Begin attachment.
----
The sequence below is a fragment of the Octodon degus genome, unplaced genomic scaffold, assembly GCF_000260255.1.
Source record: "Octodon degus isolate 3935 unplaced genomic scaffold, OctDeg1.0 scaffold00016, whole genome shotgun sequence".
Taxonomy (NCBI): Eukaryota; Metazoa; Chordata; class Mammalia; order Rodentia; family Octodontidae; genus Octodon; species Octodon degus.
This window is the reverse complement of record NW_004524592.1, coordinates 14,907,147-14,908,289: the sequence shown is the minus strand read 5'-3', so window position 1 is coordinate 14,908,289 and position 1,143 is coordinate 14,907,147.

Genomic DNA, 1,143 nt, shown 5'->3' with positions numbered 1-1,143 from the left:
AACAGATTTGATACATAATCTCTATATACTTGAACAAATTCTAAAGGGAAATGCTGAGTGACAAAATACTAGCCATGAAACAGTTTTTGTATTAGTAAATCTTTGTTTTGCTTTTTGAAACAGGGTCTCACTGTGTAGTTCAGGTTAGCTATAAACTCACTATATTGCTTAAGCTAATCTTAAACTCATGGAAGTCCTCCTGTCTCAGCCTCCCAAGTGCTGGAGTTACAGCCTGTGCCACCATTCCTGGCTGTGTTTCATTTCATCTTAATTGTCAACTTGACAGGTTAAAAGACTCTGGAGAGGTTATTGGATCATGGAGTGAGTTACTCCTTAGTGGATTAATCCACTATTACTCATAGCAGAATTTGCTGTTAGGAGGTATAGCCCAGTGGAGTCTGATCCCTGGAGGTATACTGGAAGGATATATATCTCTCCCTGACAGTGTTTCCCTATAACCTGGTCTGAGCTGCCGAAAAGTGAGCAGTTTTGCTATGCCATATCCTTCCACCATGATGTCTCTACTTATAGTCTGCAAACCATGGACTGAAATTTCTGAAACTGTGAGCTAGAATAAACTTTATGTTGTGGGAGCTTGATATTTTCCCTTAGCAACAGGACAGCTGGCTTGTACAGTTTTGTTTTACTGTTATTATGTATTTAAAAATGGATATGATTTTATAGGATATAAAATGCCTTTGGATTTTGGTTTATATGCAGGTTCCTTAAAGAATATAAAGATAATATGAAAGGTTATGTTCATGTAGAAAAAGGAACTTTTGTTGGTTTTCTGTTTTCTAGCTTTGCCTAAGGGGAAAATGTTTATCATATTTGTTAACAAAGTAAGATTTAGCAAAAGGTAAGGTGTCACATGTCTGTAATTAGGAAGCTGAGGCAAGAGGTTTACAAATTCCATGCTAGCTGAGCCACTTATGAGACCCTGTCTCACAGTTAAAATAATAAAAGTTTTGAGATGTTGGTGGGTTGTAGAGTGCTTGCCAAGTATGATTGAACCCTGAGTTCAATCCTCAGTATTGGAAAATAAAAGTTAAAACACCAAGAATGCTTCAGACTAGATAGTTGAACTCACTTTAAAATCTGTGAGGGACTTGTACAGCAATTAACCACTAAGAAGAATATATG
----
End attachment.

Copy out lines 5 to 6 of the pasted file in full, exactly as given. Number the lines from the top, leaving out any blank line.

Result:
Genomic DNA, 1,143 nt, shown 5'->3' with positions numbered 1-1,143 from the left:
AACAGATTTGATACATAATCTCTATATACTTGAACAAATTCTAAAGGGAAATGCTGAGTGACAAAATACTAGCCATGAAACAGTTTTTGTATTAGTAAATCTTTGTTTTGCTTTTTGAAACAGGGTCTCACTGTGTAGTTCAGGTTAGCTATAAACTCACTATATTGCTTAAGCTAATCTTAAACTCATGGAAGTCCTCCTGTCTCAGCCTCCCAAGTGCTGGAGTTACAGCCTGTGCCACCATTCCTGGCTGTGTTTCATTTCATCTTAATTGTCAACTTGACAGGTTAAAAGACTCTGGAGAGGTTATTGGATCATGGAGTGAGTTACTCCTTAGTGGATTAATCCACTATTACTCATAGCAGAATTTGCTGTTAGGAGGTATAGCCCAGTGGAGTCTGATCCCTGGAGGTATACTGGAAGGATATATATCTCTCCCTGACAGTGTTTCCCTATAACCTGGTCTGAGCTGCCGAAAAGTGAGCAGTTTTGCTATGCCATATCCTTCCACCATGATGTCTCTACTTATAGTCTGCAAACCATGGACTGAAATTTCTGAAACTGTGAGCTAGAATAAACTTTATGTTGTGGGAGCTTGATATTTTCCCTTAGCAACAGGACAGCTGGCTTGTACAGTTTTGTTTTACTGTTATTATGTATTTAAAAATGGATATGATTTTATAGGATATAAAATGCCTTTGGATTTTGGTTTATATGCAGGTTCCTTAAAGAATATAAAGATAATATGAAAGGTTATGTTCATGTAGAAAAAGGAACTTTTGTTGGTTTTCTGTTTTCTAGCTTTGCCTAAGGGGAAAATGTTTATCATATTTGTTAACAAAGTAAGATTTAGCAAAAGGTAAGGTGTCACATGTCTGTAATTAGGAAGCTGAGGCAAGAGGTTTACAAATTCCATGCTAGCTGAGCCACTTATGAGACCCTGTCTCACAGTTAAAATAATAAAAGTTTTGAGATGTTGGTGGGTTGTAGAGTGCTTGCCAAGTATGATTGAACCCTGAGTTCAATCCTCAGTATTGGAAAATAAAAGTTAAAACACCAAGAATGCTTCAGACTAGATAGTTGAACTCACTTTAAAATCTGTGAGGGACTTGTACAGCAATTAACCACTAAGAAGAATATATG